Also, if a customer requested a feature that you haven’t previously considered which you then developed and released, you should personally thank them yourself, and maybe even offer a gift as a token of gratitude (say, six free months on their current plan).

All this might seem somewhat redundant since the customers will probably have heard about the new feature by the time you reach out to them, especially if you did a big launch.

However, the point here isn’t to inform customers, it’s to show them that you value their input, and make them feel appreciated. 

Review Past Tickets To See Which Customers Had An Issue That The New Feature Can Solve And Let Them Know About It

It’s a good idea to review relevant tickets after releasing a new feature to see who had an issue that can now be resolved with that feature.

Ask your customer support agents to do that and to then send each customer a personal email with a link to a tutorial on how to use the new feature.

They can even use Calendly to let the customers schedule a 15-minute call if they have questions about it.

It’s an app that allows you to create a calendar with available time slots, send someone a link to it, and have them pick a time slot that suits them best, all without having to email back-and-forth trying to arrange a call.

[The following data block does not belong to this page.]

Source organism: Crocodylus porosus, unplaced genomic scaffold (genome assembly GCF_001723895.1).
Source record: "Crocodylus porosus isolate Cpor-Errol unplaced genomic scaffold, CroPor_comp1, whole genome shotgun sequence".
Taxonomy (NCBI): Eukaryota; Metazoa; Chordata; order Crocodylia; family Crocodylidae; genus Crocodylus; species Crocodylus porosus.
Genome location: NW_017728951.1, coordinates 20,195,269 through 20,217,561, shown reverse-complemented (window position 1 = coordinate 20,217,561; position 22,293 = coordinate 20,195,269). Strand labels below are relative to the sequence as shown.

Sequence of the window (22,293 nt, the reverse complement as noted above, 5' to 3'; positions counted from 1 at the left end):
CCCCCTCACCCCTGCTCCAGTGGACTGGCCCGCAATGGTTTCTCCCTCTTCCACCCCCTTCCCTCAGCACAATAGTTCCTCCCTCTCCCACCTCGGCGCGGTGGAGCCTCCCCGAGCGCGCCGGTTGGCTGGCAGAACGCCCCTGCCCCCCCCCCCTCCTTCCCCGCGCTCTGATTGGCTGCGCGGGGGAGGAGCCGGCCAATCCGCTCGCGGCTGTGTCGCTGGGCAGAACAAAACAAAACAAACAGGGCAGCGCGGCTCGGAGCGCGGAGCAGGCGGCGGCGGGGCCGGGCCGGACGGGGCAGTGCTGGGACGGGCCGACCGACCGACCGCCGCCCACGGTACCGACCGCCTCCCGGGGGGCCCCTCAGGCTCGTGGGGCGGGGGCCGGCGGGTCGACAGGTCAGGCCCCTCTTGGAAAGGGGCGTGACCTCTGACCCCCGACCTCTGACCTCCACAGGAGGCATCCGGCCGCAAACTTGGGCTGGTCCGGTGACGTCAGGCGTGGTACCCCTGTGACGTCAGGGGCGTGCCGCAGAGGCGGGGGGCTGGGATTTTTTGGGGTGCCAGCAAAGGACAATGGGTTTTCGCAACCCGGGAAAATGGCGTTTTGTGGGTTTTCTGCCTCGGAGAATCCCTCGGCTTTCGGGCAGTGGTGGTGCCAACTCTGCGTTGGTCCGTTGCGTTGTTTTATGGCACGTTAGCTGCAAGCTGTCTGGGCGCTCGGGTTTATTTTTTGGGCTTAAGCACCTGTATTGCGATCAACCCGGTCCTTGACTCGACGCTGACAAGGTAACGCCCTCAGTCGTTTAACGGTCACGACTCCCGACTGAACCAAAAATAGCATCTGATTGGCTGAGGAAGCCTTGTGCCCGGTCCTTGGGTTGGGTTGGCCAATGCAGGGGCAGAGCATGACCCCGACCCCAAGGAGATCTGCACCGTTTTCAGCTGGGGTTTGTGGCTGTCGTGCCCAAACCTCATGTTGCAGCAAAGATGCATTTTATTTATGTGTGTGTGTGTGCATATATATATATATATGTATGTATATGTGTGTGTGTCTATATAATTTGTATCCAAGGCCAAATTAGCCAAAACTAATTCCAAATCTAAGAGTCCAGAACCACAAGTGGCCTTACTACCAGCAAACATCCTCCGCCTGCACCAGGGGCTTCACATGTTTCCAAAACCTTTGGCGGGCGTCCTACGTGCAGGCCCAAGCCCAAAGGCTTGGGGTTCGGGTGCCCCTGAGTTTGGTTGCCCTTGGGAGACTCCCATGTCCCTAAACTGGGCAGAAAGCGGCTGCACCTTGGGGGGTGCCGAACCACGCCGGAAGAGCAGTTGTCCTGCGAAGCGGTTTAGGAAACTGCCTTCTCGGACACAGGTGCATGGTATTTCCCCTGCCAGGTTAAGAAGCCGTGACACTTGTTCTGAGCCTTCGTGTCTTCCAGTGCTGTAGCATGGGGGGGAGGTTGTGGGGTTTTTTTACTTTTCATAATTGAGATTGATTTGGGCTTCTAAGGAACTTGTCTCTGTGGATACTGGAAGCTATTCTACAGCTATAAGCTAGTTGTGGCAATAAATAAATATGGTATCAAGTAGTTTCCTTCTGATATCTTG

This might seem a bit over the top, but it’s probably safe to say that only a few customers will actually do it, so this nice gesture won’t cost you a lot.

Once again, the point here is not to inform customers but to show them that you care. It won’t go unnoticed!

Encourage Your Customer Support Agents To Suggest Relevant Features Whenever They See An Opportunity

Don’t just make a big deal about the new feature during the launch and then forget all about it once it is over.

Encourage your customer support agents to proactively suggest it whenever they think that the customer would benefit from using it. 

They should use the same approach that they used at the time of the launch: show the customer how that particular feature will help them achieve both their immediate goal and their ultimate goal. 

Gather And Analyze Data

You need to gather and analyze data to see if your customer support team’s efforts are paying off.

Track which customers who have contacted customer support ended up adopting the new feature.